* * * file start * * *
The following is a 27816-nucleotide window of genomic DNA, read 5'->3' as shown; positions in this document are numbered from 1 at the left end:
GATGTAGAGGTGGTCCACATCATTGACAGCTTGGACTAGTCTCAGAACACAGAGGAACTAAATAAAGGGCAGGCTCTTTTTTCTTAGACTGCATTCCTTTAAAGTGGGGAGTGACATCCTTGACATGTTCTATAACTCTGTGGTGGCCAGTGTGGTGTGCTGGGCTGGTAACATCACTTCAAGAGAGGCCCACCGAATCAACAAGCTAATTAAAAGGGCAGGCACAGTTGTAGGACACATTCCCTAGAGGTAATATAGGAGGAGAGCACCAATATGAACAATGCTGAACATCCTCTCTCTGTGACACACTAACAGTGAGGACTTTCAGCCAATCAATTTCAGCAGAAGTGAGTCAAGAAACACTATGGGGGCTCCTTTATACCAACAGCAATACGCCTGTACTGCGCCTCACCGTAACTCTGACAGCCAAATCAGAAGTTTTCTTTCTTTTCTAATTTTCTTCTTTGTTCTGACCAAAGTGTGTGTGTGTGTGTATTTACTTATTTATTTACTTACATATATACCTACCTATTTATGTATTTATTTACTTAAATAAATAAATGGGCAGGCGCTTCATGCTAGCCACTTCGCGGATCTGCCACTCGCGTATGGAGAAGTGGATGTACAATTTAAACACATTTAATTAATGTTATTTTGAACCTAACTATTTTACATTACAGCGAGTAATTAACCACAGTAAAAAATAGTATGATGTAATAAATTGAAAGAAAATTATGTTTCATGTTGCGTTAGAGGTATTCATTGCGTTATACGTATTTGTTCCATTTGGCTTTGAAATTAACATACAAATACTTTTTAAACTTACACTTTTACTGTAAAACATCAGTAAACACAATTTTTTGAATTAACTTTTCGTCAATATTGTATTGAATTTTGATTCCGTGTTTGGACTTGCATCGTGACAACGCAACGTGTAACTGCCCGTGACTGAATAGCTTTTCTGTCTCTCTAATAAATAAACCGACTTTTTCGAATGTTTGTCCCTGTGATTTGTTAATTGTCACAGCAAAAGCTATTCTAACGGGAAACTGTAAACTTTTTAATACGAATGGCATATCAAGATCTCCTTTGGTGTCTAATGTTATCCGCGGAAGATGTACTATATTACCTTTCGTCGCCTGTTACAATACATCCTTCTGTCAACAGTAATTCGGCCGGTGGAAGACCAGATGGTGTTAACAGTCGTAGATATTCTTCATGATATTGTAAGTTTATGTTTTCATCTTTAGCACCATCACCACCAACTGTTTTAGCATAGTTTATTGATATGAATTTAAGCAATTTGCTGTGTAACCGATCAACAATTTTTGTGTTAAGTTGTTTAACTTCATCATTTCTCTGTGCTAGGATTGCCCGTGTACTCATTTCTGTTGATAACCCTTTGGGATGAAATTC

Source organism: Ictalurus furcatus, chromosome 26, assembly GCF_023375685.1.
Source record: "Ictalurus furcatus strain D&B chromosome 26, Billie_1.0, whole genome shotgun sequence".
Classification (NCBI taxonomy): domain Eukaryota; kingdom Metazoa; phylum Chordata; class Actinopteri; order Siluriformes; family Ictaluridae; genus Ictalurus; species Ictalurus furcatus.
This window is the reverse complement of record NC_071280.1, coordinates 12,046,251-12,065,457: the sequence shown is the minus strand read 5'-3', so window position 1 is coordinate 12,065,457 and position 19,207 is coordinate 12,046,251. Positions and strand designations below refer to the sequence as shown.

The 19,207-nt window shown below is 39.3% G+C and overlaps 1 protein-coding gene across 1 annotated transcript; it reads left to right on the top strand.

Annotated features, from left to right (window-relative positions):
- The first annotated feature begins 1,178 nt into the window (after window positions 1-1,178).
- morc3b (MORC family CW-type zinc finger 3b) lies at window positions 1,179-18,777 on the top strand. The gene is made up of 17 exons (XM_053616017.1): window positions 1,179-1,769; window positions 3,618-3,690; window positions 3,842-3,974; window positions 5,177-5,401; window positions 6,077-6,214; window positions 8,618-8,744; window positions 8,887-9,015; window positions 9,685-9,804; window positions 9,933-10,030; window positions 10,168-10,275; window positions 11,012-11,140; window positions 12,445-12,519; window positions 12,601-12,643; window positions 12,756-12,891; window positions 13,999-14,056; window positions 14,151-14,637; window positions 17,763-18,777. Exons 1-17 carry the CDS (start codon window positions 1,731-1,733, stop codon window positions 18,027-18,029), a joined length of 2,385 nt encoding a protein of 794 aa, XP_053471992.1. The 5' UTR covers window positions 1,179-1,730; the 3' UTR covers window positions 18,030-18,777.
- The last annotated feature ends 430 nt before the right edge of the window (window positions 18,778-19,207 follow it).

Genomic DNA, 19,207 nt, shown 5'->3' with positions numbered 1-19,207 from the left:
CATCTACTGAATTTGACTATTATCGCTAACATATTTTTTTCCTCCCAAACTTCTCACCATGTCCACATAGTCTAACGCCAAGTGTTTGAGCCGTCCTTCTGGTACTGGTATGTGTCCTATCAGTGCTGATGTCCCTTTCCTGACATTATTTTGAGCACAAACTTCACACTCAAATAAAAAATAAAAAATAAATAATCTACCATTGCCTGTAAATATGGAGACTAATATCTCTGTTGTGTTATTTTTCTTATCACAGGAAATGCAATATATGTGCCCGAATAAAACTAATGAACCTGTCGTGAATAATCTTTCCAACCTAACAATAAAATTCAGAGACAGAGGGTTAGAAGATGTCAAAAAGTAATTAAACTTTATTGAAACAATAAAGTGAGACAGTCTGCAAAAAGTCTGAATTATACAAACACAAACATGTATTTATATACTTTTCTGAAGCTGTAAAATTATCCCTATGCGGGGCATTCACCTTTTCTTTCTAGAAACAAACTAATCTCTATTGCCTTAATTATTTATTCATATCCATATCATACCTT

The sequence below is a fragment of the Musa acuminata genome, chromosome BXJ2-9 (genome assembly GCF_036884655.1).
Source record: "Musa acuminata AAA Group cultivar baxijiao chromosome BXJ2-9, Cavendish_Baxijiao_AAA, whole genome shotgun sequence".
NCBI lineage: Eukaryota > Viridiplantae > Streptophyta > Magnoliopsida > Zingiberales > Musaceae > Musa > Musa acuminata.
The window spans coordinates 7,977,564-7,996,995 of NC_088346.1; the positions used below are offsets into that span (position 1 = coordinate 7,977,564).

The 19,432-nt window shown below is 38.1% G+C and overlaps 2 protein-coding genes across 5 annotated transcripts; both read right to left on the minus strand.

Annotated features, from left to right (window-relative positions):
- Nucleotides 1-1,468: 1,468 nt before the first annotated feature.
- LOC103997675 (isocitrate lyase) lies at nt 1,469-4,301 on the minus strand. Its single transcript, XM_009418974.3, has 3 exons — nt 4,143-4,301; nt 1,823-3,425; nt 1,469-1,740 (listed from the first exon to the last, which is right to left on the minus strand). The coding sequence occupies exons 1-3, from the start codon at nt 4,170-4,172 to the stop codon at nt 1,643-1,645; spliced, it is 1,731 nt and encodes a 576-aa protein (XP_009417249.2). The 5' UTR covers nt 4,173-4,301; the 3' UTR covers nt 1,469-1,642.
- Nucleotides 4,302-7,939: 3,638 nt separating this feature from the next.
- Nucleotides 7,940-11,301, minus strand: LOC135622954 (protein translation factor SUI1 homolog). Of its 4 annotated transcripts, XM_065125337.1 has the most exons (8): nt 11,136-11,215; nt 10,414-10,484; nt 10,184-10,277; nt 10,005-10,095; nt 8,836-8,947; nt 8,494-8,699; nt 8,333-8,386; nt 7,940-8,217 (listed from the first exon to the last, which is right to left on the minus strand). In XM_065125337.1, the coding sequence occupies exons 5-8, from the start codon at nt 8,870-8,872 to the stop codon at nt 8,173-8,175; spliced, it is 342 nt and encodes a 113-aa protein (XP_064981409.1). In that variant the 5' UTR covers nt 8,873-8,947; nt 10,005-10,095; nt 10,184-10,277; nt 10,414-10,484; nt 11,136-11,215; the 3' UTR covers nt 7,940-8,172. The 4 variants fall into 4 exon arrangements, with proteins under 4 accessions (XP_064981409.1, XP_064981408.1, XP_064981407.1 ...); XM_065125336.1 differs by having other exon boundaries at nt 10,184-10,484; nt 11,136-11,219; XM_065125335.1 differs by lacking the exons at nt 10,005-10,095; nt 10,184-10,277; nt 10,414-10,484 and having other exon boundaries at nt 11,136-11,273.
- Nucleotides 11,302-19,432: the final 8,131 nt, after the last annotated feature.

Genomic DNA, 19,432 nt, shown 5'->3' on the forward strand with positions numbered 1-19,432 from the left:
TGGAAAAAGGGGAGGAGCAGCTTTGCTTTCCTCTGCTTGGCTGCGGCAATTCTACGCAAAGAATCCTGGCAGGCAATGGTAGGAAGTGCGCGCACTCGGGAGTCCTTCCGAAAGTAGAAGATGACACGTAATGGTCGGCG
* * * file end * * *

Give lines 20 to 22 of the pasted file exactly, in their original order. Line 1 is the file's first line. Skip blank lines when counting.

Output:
- Nucleotides 1-1,468: 1,468 nt before the first annotated feature.
- LOC103997675 (isocitrate lyase) lies at nt 1,469-4,301 on the minus strand. Its single transcript, XM_009418974.3, has 3 exons — nt 4,143-4,301; nt 1,823-3,425; nt 1,469-1,740 (listed from the first exon to the last, which is right to left on the minus strand). The coding sequence occupies exons 1-3, from the start codon at nt 4,170-4,172 to the stop codon at nt 1,643-1,645; spliced, it is 1,731 nt and encodes a 576-aa protein (XP_009417249.2). The 5' UTR covers nt 4,173-4,301; the 3' UTR covers nt 1,469-1,642.
- Nucleotides 4,302-7,939: 3,638 nt separating this feature from the next.